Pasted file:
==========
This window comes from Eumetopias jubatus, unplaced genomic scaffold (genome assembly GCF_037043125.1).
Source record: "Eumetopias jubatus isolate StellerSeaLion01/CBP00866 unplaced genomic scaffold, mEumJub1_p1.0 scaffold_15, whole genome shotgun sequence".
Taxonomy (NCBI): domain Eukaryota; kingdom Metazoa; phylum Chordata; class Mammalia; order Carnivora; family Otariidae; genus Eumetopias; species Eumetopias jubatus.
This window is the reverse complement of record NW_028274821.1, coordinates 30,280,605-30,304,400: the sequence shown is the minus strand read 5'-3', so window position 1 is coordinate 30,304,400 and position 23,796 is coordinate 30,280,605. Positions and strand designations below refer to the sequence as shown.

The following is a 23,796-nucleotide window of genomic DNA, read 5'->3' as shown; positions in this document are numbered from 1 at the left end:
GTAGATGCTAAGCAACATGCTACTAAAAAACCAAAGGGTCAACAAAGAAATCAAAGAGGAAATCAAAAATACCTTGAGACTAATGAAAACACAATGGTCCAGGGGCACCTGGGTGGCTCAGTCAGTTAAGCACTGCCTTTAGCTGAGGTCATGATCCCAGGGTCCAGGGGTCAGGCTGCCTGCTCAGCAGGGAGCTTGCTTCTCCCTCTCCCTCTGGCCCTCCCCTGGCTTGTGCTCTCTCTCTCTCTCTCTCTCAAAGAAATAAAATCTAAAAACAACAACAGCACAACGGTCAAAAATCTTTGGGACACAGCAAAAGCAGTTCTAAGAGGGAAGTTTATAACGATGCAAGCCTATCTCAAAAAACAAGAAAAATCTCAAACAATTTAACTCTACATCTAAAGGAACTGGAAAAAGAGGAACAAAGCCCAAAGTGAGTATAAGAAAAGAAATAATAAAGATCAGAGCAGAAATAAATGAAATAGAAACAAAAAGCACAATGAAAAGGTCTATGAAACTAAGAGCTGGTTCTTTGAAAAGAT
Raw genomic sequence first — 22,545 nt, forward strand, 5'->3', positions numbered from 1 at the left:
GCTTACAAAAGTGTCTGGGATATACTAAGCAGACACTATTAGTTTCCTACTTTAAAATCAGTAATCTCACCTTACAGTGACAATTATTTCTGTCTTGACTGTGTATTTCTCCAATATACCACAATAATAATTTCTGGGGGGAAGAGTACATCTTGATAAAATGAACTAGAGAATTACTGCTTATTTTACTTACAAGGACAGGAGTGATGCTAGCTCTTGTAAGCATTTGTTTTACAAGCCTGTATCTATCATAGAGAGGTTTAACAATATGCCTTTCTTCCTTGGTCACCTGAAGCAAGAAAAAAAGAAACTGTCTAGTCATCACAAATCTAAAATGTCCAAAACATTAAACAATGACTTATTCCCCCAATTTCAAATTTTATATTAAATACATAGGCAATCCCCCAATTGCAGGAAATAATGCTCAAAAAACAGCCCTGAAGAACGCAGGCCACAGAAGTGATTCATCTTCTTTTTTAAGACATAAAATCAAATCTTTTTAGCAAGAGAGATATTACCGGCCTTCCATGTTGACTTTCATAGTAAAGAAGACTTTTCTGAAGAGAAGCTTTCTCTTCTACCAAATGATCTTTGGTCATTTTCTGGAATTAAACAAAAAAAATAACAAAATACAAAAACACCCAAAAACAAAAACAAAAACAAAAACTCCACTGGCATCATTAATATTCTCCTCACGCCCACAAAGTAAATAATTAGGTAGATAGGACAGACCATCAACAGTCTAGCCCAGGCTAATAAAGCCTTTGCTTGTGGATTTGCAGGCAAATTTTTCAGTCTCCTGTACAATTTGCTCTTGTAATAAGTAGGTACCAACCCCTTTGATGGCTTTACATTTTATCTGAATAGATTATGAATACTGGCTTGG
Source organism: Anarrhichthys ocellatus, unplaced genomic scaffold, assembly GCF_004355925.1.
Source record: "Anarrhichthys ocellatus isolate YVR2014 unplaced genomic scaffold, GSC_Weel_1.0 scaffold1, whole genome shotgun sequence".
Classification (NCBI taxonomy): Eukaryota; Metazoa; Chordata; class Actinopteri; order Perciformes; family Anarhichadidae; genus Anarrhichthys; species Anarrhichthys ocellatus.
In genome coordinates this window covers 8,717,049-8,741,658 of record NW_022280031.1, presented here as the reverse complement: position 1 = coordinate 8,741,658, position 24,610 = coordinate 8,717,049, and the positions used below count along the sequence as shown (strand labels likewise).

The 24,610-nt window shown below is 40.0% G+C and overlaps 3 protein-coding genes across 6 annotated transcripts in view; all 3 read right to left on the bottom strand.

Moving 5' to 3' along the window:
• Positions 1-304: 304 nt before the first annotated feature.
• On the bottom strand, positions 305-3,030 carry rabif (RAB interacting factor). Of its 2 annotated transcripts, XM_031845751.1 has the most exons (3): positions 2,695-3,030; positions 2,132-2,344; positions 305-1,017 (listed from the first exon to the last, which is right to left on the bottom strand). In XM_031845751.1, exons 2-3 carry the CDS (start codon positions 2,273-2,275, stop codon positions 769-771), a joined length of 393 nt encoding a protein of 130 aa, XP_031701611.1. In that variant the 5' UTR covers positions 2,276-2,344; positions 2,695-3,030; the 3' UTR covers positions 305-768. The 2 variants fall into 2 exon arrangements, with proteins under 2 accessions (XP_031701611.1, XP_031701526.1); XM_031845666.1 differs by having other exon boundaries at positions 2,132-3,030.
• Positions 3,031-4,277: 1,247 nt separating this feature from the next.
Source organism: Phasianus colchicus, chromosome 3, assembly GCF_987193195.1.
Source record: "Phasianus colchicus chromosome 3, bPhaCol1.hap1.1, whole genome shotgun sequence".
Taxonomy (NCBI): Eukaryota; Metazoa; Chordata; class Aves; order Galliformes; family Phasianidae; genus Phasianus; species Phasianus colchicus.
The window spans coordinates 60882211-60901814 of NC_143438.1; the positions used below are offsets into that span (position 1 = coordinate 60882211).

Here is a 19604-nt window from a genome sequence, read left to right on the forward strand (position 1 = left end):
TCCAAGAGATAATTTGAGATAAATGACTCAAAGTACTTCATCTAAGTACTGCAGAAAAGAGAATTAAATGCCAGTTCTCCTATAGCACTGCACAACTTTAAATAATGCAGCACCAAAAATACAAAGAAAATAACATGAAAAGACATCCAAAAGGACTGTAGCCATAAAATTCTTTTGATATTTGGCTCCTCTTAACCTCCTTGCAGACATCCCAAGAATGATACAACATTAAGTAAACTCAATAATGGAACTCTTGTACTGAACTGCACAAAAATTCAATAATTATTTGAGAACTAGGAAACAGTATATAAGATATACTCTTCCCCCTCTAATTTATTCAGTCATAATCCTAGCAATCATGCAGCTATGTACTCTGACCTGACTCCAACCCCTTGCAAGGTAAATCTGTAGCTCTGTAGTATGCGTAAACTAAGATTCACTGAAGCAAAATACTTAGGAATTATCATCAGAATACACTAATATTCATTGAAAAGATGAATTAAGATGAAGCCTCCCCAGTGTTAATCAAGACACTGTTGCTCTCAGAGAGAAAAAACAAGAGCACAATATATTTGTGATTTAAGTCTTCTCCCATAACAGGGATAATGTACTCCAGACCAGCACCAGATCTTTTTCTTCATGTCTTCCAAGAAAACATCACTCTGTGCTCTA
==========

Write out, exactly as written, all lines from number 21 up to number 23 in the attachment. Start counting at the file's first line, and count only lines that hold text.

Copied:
The window spans coordinates 60882211-60901814 of NC_143438.1; the positions used below are offsets into that span (position 1 = coordinate 60882211).

Here is a 19604-nt window from a genome sequence, read left to right on the forward strand (position 1 = left end):
TCCAAGAGATAATTTGAGATAAATGACTCAAAGTACTTCATCTAAGTACTGCAGAAAAGAGAATTAAATGCCAGTTCTCCTATAGCACTGCACAACTTTAAATAATGCAGCACCAAAAATACAAAGAAAATAACATGAAAAGACATCCAAAAGGACTGTAGCCATAAAATTCTTTTGATATTTGGCTCCTCTTAACCTCCTTGCAGACATCCCAAGAATGATACAACATTAAGTAAACTCAATAATGGAACTCTTGTACTGAACTGCACAAAAATTCAATAATTATTTGAGAACTAGGAAACAGTATATAAGATATACTCTTCCCCCTCTAATTTATTCAGTCATAATCCTAGCAATCATGCAGCTATGTACTCTGACCTGACTCCAACCCCTTGCAAGGTAAATCTGTAGCTCTGTAGTATGCGTAAACTAAGATTCACTGAAGCAAAATACTTAGGAATTATCATCAGAATACACTAATATTCATTGAAAAGATGAATTAAGATGAAGCCTCCCCAGTGTTAATCAAGACACTGTTGCTCTCAGAGAGAAAAAACAAGAGCACAATATATTTGTGATTTAAGTCTTCTCCCATAACAGGGATAATGTACTCCAGACCAGCACCAGATCTTTTTCTTCATGTCTTCCAAGAAAACATCACTCTGTGCTCTA